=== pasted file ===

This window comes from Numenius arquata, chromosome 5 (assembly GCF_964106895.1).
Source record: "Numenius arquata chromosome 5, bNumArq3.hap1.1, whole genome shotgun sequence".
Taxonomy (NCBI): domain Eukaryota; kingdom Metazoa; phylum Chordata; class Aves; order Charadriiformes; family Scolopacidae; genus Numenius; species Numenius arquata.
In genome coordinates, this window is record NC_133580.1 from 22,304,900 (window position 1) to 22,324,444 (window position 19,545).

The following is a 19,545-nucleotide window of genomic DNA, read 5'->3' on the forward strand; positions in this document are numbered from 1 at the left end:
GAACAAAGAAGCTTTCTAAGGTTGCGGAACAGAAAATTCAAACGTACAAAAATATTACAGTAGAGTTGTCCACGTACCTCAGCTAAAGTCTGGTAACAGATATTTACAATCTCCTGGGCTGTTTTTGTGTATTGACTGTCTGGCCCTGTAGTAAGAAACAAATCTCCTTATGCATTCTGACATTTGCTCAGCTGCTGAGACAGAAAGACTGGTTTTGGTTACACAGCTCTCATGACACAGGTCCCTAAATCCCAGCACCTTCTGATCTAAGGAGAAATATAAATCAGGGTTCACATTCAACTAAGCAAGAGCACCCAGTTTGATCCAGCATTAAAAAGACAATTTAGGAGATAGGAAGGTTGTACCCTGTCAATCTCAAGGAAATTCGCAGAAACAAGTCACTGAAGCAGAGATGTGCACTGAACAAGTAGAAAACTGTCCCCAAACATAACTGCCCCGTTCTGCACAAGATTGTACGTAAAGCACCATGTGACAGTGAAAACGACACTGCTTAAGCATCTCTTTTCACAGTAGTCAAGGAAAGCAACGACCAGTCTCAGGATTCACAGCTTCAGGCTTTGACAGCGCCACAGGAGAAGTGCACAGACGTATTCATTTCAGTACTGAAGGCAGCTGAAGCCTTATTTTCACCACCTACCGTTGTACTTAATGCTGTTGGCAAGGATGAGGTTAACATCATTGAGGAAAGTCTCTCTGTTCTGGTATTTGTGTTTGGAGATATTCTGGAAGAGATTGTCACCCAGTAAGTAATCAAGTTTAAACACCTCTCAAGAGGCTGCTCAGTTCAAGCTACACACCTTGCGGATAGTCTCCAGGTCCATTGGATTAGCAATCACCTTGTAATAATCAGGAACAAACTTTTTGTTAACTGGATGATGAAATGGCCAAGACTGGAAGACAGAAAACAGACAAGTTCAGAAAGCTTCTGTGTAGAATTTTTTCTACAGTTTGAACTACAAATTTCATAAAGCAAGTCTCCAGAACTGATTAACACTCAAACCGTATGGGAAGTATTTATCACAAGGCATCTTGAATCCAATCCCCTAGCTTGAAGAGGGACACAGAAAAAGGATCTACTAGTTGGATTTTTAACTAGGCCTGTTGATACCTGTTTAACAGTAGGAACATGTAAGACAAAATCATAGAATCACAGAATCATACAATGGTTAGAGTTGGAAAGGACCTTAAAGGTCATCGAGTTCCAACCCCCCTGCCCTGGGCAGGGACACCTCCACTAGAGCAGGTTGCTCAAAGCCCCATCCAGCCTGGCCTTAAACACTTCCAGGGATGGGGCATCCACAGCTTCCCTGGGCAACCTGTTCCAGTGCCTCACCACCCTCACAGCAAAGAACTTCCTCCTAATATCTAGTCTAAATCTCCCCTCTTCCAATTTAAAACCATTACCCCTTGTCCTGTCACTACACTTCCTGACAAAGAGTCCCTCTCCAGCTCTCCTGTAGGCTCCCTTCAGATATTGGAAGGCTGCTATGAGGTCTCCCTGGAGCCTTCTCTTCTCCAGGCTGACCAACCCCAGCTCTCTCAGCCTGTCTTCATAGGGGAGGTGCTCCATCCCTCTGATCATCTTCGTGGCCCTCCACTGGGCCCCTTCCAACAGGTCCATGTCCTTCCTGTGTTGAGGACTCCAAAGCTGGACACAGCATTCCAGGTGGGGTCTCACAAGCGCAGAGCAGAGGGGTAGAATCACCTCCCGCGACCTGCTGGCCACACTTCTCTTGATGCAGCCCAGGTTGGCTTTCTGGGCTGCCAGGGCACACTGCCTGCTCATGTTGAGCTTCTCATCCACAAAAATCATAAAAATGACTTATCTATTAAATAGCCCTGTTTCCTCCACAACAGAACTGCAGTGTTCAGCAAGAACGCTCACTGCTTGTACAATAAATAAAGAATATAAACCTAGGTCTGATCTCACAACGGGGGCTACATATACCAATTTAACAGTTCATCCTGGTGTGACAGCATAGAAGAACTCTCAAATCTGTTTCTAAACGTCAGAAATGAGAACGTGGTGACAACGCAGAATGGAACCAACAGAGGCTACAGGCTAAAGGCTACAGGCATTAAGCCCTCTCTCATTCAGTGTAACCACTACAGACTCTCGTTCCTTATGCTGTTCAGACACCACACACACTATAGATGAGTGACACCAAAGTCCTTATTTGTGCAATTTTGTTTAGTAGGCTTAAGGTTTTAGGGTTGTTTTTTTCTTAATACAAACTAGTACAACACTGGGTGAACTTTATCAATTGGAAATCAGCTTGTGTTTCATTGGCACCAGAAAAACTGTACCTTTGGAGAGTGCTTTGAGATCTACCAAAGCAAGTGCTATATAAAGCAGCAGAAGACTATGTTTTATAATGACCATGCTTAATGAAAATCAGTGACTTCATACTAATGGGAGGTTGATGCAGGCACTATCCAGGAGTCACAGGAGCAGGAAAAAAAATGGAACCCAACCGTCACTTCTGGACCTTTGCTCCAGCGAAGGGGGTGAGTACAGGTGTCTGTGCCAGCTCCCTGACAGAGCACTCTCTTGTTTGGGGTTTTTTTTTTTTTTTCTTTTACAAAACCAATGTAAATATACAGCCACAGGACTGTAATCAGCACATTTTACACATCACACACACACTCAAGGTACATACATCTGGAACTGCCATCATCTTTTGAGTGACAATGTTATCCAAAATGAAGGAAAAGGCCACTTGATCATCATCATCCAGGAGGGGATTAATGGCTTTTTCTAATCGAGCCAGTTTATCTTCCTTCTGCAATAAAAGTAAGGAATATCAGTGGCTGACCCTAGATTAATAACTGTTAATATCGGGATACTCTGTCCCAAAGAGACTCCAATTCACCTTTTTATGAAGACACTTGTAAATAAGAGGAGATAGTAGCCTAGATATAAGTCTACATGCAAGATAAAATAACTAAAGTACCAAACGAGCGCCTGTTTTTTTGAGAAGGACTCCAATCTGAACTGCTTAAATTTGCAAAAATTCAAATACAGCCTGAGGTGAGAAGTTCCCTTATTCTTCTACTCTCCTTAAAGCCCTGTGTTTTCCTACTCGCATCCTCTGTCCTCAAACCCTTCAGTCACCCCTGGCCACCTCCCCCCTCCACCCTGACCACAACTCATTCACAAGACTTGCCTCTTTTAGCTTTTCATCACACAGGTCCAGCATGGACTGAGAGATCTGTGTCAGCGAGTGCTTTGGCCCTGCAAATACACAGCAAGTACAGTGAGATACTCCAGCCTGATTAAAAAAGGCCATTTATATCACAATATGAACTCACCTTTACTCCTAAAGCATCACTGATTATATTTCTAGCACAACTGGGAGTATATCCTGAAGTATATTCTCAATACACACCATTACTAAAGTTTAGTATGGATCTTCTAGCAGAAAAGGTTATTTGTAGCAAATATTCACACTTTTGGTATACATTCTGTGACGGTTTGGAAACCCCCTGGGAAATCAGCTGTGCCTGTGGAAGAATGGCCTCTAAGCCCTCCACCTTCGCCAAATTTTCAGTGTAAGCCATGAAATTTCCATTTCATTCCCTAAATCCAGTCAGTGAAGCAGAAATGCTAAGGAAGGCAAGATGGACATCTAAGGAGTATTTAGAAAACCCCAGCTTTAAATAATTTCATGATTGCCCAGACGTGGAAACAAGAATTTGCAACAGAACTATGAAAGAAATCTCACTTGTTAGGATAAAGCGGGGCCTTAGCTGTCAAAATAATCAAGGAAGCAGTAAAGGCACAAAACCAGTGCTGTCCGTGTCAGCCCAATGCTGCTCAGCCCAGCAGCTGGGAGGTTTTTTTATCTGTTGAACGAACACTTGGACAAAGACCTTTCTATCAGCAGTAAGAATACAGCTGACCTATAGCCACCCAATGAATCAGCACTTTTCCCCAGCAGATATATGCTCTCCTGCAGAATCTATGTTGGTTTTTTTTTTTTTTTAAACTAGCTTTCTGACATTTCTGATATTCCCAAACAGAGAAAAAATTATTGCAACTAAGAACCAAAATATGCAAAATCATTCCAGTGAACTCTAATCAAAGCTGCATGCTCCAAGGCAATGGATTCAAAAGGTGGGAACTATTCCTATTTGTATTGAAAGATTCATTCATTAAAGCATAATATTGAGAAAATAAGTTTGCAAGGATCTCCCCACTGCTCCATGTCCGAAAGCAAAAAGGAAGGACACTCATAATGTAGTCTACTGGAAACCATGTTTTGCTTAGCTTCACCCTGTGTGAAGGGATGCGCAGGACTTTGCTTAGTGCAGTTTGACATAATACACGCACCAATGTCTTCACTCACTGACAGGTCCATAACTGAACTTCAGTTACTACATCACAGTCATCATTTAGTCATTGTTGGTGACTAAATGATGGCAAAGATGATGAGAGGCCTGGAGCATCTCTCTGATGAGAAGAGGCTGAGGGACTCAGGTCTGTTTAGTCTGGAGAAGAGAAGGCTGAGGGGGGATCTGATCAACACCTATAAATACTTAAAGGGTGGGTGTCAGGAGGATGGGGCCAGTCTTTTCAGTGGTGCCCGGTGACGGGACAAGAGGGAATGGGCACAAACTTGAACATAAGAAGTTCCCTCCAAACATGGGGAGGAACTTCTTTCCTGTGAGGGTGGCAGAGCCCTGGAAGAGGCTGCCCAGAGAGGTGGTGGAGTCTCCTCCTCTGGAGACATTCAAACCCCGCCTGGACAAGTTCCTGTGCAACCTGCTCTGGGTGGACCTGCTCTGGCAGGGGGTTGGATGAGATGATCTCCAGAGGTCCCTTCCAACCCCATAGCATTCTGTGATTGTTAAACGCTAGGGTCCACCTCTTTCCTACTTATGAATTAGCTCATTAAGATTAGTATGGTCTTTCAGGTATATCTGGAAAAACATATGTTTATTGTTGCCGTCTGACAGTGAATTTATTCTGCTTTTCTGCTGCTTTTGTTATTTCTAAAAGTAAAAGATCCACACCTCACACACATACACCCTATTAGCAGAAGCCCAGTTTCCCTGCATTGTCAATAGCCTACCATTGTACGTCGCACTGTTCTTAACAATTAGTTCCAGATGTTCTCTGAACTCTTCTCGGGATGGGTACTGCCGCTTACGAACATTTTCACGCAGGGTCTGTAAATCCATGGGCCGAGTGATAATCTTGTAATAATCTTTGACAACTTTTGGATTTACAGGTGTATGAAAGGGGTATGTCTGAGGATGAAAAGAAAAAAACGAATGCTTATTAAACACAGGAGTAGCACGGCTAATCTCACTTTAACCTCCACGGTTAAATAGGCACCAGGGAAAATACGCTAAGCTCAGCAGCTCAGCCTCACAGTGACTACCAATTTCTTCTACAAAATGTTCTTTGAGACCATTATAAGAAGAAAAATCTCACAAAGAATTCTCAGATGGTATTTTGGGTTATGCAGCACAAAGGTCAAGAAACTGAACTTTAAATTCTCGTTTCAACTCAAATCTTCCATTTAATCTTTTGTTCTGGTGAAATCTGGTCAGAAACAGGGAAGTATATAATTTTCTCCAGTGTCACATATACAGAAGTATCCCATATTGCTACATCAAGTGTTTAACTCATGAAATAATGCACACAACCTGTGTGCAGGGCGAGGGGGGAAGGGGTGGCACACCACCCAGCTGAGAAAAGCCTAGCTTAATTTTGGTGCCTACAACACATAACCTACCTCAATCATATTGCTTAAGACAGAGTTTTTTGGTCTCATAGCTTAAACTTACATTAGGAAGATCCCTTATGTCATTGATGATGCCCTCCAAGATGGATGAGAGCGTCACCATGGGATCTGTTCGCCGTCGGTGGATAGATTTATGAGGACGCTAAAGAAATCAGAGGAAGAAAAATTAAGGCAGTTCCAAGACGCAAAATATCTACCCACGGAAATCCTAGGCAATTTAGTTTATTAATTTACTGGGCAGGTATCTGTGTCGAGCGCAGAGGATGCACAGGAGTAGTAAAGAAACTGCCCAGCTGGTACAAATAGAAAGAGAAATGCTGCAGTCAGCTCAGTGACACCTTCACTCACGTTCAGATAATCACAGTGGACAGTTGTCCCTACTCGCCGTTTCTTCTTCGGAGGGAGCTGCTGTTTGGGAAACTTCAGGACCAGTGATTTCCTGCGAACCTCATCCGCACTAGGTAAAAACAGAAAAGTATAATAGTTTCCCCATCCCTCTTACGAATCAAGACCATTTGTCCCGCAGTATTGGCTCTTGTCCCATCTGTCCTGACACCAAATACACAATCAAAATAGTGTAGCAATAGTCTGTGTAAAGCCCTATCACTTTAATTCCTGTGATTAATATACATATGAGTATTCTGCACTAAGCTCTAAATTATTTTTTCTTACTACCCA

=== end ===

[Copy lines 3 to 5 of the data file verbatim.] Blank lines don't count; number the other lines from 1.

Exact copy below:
Taxonomy (NCBI): domain Eukaryota; kingdom Metazoa; phylum Chordata; class Aves; order Charadriiformes; family Scolopacidae; genus Numenius; species Numenius arquata.
In genome coordinates, this window is record NC_133580.1 from 22,304,900 (window position 1) to 22,324,444 (window position 19,545).

The following is a 19,545-nucleotide window of genomic DNA, read 5'->3' on the forward strand; positions in this document are numbered from 1 at the left end: